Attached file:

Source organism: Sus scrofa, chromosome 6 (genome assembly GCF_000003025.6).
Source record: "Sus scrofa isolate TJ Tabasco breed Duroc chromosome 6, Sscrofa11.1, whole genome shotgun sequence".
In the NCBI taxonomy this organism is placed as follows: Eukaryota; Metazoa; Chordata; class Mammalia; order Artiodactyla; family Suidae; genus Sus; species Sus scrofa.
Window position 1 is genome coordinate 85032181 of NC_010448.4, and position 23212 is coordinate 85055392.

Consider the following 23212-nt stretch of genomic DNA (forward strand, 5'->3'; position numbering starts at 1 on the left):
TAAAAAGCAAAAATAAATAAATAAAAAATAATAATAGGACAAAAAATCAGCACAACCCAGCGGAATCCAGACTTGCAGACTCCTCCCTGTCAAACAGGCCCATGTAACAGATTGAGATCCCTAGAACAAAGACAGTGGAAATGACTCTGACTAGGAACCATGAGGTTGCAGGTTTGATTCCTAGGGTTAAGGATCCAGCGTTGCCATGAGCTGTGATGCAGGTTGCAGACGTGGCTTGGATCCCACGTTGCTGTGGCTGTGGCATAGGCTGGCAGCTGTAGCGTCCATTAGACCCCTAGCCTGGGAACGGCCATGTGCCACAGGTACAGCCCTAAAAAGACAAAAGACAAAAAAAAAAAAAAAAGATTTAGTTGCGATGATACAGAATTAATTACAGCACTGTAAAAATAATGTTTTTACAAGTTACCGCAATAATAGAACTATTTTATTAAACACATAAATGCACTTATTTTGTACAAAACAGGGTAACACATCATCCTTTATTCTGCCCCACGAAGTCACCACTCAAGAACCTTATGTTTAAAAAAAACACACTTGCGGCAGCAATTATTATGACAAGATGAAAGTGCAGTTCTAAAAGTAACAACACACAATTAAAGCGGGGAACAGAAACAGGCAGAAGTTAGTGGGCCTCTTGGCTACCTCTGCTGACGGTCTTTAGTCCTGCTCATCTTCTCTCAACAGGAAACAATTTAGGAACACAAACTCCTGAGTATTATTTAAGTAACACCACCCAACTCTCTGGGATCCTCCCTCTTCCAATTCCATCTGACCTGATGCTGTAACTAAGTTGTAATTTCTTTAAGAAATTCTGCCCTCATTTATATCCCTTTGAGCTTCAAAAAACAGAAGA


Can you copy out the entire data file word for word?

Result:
Source organism: Sus scrofa, chromosome 6 (genome assembly GCF_000003025.6).
Source record: "Sus scrofa isolate TJ Tabasco breed Duroc chromosome 6, Sscrofa11.1, whole genome shotgun sequence".
In the NCBI taxonomy this organism is placed as follows: Eukaryota; Metazoa; Chordata; class Mammalia; order Artiodactyla; family Suidae; genus Sus; species Sus scrofa.
Window position 1 is genome coordinate 85032181 of NC_010448.4, and position 23212 is coordinate 85055392.

Consider the following 23212-nt stretch of genomic DNA (forward strand, 5'->3'; position numbering starts at 1 on the left):
TAAAAAGCAAAAATAAATAAATAAAAAATAATAATAGGACAAAAAATCAGCACAACCCAGCGGAATCCAGACTTGCAGACTCCTCCCTGTCAAACAGGCCCATGTAACAGATTGAGATCCCTAGAACAAAGACAGTGGAAATGACTCTGACTAGGAACCATGAGGTTGCAGGTTTGATTCCTAGGGTTAAGGATCCAGCGTTGCCATGAGCTGTGATGCAGGTTGCAGACGTGGCTTGGATCCCACGTTGCTGTGGCTGTGGCATAGGCTGGCAGCTGTAGCGTCCATTAGACCCCTAGCCTGGGAACGGCCATGTGCCACAGGTACAGCCCTAAAAAGACAAAAGACAAAAAAAAAAAAAAAAGATTTAGTTGCGATGATACAGAATTAATTACAGCACTGTAAAAATAATGTTTTTACAAGTTACCGCAATAATAGAACTATTTTATTAAACACATAAATGCACTTATTTTGTACAAAACAGGGTAACACATCATCCTTTATTCTGCCCCACGAAGTCACCACTCAAGAACCTTATGTTTAAAAAAAACACACTTGCGGCAGCAATTATTATGACAAGATGAAAGTGCAGTTCTAAAAGTAACAACACACAATTAAAGCGGGGAACAGAAACAGGCAGAAGTTAGTGGGCCTCTTGGCTACCTCTGCTGACGGTCTTTAGTCCTGCTCATCTTCTCTCAACAGGAAACAATTTAGGAACACAAACTCCTGAGTATTATTTAAGTAACACCACCCAACTCTCTGGGATCCTCCCTCTTCCAATTCCATCTGACCTGATGCTGTAACTAAGTTGTAATTTCTTTAAGAAATTCTGCCCTCATTTATATCCCTTTGAGCTTCAAAAAACAGAAGA